The Unconquered Country: A Life History was written in 1982 after Geoff Ryman’s trip to Thailand and his secondhand observation of the genocide perpetrated in Kampuchea (then Cambodia) by the Pol Pot regime. The setting of Ryman’s book is an analogue to Kampuchea, with distinctive fantastic elements such as villages composed of living, loyal stilt houses and figures on advertising billboards that detach themselves at night to sing jingles to passersby.
Third Child lives in a village of the Unconquered People. The Neighbors, helped by the weapons of the Big Country, have conquered much of the Unconquered Country, but not Third Child’s rebel village. She lives a normal life in her village until the age of six. She has a talent for numbers, but only in relation to objects, such as yarrow stalks. The first phase of her cultural unmooring occurs when her teacher forces her to disassociate numbers from their objects and think of them as abstracts.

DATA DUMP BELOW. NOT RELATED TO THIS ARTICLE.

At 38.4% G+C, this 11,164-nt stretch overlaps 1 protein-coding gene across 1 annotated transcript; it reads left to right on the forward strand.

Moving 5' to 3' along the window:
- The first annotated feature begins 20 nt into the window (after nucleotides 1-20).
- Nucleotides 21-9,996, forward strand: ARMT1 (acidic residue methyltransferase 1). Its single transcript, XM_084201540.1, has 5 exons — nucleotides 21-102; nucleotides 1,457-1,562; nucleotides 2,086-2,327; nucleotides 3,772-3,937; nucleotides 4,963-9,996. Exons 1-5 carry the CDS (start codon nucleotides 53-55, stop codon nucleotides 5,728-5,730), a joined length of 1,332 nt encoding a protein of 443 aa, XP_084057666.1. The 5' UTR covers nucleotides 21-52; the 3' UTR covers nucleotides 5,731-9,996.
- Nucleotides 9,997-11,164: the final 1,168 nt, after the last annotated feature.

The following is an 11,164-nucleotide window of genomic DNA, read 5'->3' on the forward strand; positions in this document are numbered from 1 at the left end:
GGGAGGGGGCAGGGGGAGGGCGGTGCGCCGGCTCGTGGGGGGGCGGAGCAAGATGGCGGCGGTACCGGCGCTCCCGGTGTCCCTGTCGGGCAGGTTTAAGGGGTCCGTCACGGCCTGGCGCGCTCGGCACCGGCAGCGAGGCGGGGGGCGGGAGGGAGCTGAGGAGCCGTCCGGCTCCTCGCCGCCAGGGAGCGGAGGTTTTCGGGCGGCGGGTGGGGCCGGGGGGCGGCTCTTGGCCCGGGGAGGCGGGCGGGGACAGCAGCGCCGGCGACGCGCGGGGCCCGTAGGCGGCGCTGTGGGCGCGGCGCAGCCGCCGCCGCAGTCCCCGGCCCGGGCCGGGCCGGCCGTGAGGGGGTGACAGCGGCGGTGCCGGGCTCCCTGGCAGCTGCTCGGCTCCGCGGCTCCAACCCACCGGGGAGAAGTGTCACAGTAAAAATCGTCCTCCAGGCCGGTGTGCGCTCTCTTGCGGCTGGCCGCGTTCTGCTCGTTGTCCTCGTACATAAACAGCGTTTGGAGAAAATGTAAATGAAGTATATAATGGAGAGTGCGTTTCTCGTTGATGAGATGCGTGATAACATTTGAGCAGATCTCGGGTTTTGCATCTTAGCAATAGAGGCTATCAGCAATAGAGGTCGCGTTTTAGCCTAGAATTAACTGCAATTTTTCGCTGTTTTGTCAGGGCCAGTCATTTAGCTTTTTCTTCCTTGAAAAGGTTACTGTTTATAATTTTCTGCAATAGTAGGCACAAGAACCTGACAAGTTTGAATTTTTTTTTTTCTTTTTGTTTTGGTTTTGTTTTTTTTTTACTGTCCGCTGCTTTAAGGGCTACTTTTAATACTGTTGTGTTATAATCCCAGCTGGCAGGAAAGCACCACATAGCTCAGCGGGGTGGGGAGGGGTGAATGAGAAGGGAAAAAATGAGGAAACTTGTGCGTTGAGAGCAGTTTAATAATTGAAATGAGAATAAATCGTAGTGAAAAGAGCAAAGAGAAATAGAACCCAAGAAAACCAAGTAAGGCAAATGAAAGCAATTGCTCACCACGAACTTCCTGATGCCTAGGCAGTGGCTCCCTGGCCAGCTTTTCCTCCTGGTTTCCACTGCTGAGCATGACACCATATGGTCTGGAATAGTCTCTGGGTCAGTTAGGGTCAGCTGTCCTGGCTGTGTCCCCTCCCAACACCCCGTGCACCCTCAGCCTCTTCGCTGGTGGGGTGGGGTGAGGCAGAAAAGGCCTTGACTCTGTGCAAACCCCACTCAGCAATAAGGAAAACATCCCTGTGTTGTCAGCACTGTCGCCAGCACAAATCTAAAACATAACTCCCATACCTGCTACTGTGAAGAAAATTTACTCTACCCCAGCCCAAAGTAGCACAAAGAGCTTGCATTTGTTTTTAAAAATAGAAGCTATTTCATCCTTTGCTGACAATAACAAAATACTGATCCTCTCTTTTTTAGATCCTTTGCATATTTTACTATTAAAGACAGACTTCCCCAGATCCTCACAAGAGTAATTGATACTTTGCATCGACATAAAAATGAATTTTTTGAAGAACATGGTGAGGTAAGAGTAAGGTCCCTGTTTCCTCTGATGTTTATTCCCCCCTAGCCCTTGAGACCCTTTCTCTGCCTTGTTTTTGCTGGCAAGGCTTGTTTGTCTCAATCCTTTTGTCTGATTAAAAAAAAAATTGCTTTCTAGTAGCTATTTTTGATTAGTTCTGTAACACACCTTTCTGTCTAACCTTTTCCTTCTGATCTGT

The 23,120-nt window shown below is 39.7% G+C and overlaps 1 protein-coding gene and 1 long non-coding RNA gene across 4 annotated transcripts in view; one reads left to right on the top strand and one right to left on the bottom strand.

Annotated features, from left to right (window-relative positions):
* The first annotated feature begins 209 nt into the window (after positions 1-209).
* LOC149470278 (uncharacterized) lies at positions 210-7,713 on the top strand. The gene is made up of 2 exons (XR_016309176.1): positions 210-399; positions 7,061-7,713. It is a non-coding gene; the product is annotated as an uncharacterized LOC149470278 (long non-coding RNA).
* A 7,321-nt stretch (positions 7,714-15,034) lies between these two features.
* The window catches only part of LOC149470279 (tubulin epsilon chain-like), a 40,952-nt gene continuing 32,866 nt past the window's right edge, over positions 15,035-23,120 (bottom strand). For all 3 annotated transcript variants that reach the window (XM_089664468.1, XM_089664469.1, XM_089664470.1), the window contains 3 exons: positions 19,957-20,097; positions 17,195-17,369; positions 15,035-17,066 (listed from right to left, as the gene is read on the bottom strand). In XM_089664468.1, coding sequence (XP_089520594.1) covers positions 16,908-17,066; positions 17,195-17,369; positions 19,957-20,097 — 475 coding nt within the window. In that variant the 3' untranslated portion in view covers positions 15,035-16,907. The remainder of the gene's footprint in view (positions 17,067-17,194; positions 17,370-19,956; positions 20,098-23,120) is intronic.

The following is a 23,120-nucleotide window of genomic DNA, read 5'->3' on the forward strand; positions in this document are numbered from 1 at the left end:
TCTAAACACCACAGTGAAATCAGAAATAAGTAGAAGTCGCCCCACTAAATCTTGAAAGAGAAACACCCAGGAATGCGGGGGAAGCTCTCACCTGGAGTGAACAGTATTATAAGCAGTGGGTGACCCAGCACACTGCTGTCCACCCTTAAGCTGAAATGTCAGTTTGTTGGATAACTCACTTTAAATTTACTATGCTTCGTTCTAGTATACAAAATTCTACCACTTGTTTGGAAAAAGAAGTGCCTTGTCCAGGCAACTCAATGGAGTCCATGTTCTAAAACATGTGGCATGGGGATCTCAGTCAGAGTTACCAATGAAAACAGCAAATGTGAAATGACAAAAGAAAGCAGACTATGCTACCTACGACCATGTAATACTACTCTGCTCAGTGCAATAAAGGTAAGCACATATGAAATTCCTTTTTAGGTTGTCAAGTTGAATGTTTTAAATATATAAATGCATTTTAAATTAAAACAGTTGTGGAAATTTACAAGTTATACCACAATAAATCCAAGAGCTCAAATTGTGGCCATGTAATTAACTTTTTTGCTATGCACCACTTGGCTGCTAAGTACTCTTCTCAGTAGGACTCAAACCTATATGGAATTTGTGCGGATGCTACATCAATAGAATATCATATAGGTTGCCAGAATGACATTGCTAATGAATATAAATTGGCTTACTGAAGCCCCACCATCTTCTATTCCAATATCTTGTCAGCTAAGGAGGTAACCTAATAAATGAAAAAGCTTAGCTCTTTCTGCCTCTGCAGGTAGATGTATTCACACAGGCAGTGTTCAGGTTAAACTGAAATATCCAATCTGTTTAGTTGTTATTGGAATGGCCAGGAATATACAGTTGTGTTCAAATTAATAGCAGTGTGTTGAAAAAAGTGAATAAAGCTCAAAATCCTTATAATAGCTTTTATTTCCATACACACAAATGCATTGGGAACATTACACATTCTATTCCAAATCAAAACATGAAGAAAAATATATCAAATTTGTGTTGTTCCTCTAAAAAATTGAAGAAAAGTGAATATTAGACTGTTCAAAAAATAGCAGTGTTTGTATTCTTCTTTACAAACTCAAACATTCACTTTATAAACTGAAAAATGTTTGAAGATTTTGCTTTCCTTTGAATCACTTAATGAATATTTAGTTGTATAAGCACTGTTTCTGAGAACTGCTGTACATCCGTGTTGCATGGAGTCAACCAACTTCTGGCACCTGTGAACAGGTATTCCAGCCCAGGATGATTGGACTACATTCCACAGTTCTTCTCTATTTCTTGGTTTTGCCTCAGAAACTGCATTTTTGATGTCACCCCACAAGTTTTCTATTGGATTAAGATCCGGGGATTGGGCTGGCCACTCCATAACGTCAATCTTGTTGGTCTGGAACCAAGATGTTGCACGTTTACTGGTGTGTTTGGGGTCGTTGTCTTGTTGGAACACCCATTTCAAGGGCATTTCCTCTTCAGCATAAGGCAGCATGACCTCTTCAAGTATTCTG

Third Child’s village is attacked by the Neighbors not long after her sixth birthday. The Neighbors use flying creatures called Sharks to destroy her village and slaughter most of the living houses. Many of her family members die, but Third Child’s mother manages to spirit her away to the city of Saprang Song.
Saprang Song is a dismal shantytown of cheaply made living houses. Specially created scavenger beasts scour the thoroughfares looking for the dead. In the shadows of this nightmarish setting, Third Child ekes out a meager existence selling her womb as an...
(The entire section is 637 words.)